Jumpin' Frankenstein

  This year, we came up with a last minute animated prop, that turned
out to get a lot of scare action. Inexpensive, as big props go, and easy
enough to get going in a day. We had bought one of the big inflatable
Frankenstein's Monster "balloons" at Costco, for about $35. The rest of 
the material I already had, but none of it was particularly expensive.
I posted a note about it on the Methodz of Madness list, and received a
requests for pictures and step-by-step how-to...

  OK, I've got pictures. Since I already posted an ASCII how-to drawing,
I'm gonna be lazy for now, and copy it here.

  The basic "monster" was a 7 1/2 foot tall, lighted (green face and
hands), cartoonish Frankenstein's Monster. It's made of RipStop nylon, and
comes assembled with a fan/blower on a four-legged, foldup base. It has
long feet sticking out forward, and big mitts out to the side. When it is
pushed forward by the air piston, and slams to a stop at the end of the
travel, it rocks forward and the arms swing forward, like it's grabbing
for you...

   Side views:
    /    \
    |    | VERY simplified side view of inflated "monster"
    |    |
    |    |
  __|    |
 / Big   |
   /===\   Fan-and-support legs assembly, integral part of
  /     \    the off-the-shelf effect.
 =========   23" wide, 24" long, 3/8" plywood "shuttle"

 =================== 30" long aluminum channels, open edges facing
 =================== 30" long aluminum channels, used as spacers
 ====================================================== 72" long,
 ______________________________________________________ 24"wide,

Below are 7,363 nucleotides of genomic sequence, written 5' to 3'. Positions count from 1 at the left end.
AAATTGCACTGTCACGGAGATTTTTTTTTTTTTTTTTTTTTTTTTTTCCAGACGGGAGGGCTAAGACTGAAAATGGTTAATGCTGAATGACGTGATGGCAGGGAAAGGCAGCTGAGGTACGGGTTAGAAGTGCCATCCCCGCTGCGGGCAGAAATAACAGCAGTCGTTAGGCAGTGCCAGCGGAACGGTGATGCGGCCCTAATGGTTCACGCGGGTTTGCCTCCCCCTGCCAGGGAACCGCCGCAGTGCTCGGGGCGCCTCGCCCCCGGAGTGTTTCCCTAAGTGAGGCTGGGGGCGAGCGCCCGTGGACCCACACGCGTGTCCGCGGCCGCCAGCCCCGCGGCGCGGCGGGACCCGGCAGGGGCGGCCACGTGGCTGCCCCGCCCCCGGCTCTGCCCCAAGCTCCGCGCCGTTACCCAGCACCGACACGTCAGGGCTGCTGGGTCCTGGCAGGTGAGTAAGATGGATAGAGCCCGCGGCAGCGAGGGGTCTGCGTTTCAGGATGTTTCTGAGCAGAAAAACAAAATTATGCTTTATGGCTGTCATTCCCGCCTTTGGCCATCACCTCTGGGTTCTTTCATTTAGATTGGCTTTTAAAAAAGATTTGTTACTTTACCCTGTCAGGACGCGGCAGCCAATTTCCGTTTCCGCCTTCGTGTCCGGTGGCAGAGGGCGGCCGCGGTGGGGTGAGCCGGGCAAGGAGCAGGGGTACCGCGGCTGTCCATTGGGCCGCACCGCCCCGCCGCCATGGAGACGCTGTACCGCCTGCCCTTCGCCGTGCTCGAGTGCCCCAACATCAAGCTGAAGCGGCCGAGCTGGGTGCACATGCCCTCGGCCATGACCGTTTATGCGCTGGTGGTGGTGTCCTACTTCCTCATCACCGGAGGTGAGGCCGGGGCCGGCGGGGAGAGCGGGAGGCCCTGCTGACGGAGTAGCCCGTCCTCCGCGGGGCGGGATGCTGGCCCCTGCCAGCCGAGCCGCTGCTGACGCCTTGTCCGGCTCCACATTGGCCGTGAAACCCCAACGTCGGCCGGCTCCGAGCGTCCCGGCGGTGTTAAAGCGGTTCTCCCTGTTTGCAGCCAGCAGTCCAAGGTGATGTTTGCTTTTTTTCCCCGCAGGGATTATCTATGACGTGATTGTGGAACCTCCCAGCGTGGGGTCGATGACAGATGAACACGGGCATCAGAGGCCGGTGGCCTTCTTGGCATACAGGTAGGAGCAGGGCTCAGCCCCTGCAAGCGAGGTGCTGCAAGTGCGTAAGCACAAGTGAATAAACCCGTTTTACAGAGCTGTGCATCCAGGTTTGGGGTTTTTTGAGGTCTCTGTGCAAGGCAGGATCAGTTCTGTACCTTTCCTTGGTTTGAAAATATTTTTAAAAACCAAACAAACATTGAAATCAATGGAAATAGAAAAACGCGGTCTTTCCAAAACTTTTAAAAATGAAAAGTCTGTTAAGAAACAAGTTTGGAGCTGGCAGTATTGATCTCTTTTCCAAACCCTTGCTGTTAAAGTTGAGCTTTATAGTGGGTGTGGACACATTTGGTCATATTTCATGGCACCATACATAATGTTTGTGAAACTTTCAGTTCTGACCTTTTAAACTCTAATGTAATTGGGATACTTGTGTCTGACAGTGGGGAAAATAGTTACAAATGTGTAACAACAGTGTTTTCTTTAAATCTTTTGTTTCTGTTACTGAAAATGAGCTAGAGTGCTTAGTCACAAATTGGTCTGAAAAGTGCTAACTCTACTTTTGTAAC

|  2x4 rails, laid flat (1.5" high)                  | 3/8" ply

    Top view of deck:

                        Channel and spacer mounted on top of deck
                      /           Pop-up sprinkler riser "piston"
  |                            /                      | 
  |                           /                       | 
  |                         =========      __         | 
  |                 ()======|       |-----(__)--      | 
  |                  \      =========       \         | 
  |                   \                      \ Air    | (from
  |                    \                      \ Valve |  dish
  ===================---\------------------------------  washer)
                          Bolt to attach to edge of shuttle board

     End view, assembled:

     /      |     \   Fan base, legs. (Four: front, back, sides)
    /       |      \
  <==================>  'C' channels, with shuttle between
  H                  H  Spacers
  ====================  Plywood deck
  |___|          |___|  2x4 rails (72" long)

    'C' Channel detail:

    ____ Drill 3/8" holes in top edge.
    ---- Drill 1/8" holes in bottom edge, and countersink.
   |    | Drill 1/8" holes in top of spacer piece.
   |    | Run 1.5" drywall screws through both pieces and
            3/8" deck, into 2x4 rails.

  My piston was made from a 9" pop-up sprinkler riser. The model I have
has 1/2" pipe threads on both the bottom (water inlet) and end of the
pop-up (for attaching the spray head.) I capped the top, after drilling a
hole in the cap for the attaching bolt. The inlet is adapted out to a
short vinyl hose, leading from a dishwasher solenoid valve. Air supply for
my haunt is through standard 5/8" garden hoses, plenty strong enough for
70-80 psi. Since the dishwasher valve has that useless second inlet
fitting, it needed to be capped-off to prevent too much air from blowing
out. Or so I thought.

  At 70 psi, there was still more than enough to slam the shuttle out to
the end of its travel, with the second valve inlet left open. Soooo, I
added a few feet of hose on the extra inlet, and directed it out to the
"guest end" of the whole works. The added noise really improved the
effect! The pop-up has a return spring in it, but it was way too weak to
drag the shuttle board back, so we added a couple of long, weak bungee
cords for return assist. The shuttle was a sliding fit in the aluminum 'C'
channel stock, so we hit the edges with a belt sander to trim them down a
bit, and smooth them, then liberally applied oil in the channel and on the

  It's been working for over a week, and made it through many, many
firings at Saturday night's pre- Halloween party. Great fun!

Now, for those pictures I promised:

Front view, full Rear view, full Mechanics Piston, extended Slide rail and spacer close-up Side view (smoky!) Unrelated, the Skull Fogger inside the Maze

Created on ... October 31, 2002